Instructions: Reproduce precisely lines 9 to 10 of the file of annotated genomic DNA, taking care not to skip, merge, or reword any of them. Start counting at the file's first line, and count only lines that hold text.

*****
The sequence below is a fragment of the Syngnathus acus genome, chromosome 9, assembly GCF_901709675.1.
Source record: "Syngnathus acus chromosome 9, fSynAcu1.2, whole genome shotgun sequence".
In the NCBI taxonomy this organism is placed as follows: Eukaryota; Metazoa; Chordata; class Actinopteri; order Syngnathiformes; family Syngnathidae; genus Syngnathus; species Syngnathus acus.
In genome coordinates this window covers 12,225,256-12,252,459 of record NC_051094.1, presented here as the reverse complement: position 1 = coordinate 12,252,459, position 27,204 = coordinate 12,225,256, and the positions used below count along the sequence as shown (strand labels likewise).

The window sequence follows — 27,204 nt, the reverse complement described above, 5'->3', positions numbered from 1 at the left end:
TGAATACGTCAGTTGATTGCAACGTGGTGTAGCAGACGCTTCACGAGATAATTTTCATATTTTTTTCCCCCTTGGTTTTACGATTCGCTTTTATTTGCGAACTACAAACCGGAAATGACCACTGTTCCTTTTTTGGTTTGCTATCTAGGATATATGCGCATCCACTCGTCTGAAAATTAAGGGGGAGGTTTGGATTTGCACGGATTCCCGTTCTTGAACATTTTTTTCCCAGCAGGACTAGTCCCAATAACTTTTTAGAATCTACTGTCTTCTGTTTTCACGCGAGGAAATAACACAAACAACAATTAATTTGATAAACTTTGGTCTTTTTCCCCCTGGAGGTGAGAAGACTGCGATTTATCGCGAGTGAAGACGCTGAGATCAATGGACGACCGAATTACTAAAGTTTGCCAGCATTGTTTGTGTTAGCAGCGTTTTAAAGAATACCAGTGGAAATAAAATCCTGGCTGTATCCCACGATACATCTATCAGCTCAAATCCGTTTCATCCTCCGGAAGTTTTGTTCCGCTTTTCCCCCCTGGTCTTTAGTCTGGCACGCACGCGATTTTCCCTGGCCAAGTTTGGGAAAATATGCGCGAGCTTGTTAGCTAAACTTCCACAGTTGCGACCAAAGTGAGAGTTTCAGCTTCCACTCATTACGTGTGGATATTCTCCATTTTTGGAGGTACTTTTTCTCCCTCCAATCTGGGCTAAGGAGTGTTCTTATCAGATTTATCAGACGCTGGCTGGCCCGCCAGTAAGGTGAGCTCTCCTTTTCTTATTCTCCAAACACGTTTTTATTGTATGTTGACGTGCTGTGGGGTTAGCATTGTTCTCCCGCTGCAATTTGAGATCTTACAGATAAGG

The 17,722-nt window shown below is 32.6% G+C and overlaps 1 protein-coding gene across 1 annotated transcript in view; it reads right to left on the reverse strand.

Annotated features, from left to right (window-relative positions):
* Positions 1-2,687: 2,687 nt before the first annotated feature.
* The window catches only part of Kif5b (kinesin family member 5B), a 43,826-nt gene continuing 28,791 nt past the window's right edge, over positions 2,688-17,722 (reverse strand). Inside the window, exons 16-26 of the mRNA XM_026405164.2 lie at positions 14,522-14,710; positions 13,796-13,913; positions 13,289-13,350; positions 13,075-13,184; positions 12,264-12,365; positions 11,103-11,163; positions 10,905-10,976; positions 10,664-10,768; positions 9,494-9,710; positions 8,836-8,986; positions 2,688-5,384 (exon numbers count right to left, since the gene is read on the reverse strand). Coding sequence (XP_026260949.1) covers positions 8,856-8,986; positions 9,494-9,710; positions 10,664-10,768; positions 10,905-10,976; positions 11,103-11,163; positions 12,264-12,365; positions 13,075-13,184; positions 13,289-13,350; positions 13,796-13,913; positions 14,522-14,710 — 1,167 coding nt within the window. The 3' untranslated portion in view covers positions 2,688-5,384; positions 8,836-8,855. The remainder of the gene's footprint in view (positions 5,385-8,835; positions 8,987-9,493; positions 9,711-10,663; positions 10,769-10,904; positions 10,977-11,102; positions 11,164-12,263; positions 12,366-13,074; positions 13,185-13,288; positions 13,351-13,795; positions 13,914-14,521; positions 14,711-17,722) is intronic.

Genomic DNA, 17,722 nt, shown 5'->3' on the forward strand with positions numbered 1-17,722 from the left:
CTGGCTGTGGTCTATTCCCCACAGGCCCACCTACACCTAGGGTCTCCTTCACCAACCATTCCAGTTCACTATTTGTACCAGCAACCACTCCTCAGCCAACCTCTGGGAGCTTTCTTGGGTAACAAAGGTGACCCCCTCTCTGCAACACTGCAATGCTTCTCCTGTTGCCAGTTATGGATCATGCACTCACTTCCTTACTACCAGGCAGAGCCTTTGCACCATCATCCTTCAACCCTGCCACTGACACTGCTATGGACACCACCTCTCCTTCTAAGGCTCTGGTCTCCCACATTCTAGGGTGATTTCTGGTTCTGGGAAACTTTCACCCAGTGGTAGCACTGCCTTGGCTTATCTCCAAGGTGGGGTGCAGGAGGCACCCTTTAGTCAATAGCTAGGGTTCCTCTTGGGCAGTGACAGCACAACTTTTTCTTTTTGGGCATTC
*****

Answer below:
* Positions 1-2,687: 2,687 nt before the first annotated feature.
* The window catches only part of Kif5b (kinesin family member 5B), a 43,826-nt gene continuing 28,791 nt past the window's right edge, over positions 2,688-17,722 (reverse strand). Inside the window, exons 16-26 of the mRNA XM_026405164.2 lie at positions 14,522-14,710; positions 13,796-13,913; positions 13,289-13,350; positions 13,075-13,184; positions 12,264-12,365; positions 11,103-11,163; positions 10,905-10,976; positions 10,664-10,768; positions 9,494-9,710; positions 8,836-8,986; positions 2,688-5,384 (exon numbers count right to left, since the gene is read on the reverse strand). Coding sequence (XP_026260949.1) covers positions 8,856-8,986; positions 9,494-9,710; positions 10,664-10,768; positions 10,905-10,976; positions 11,103-11,163; positions 12,264-12,365; positions 13,075-13,184; positions 13,289-13,350; positions 13,796-13,913; positions 14,522-14,710 — 1,167 coding nt within the window. The 3' untranslated portion in view covers positions 2,688-5,384; positions 8,836-8,855. The remainder of the gene's footprint in view (positions 5,385-8,835; positions 8,987-9,493; positions 9,711-10,663; positions 10,769-10,904; positions 10,977-11,102; positions 11,164-12,263; positions 12,366-13,074; positions 13,185-13,288; positions 13,351-13,795; positions 13,914-14,521; positions 14,711-17,722) is intronic.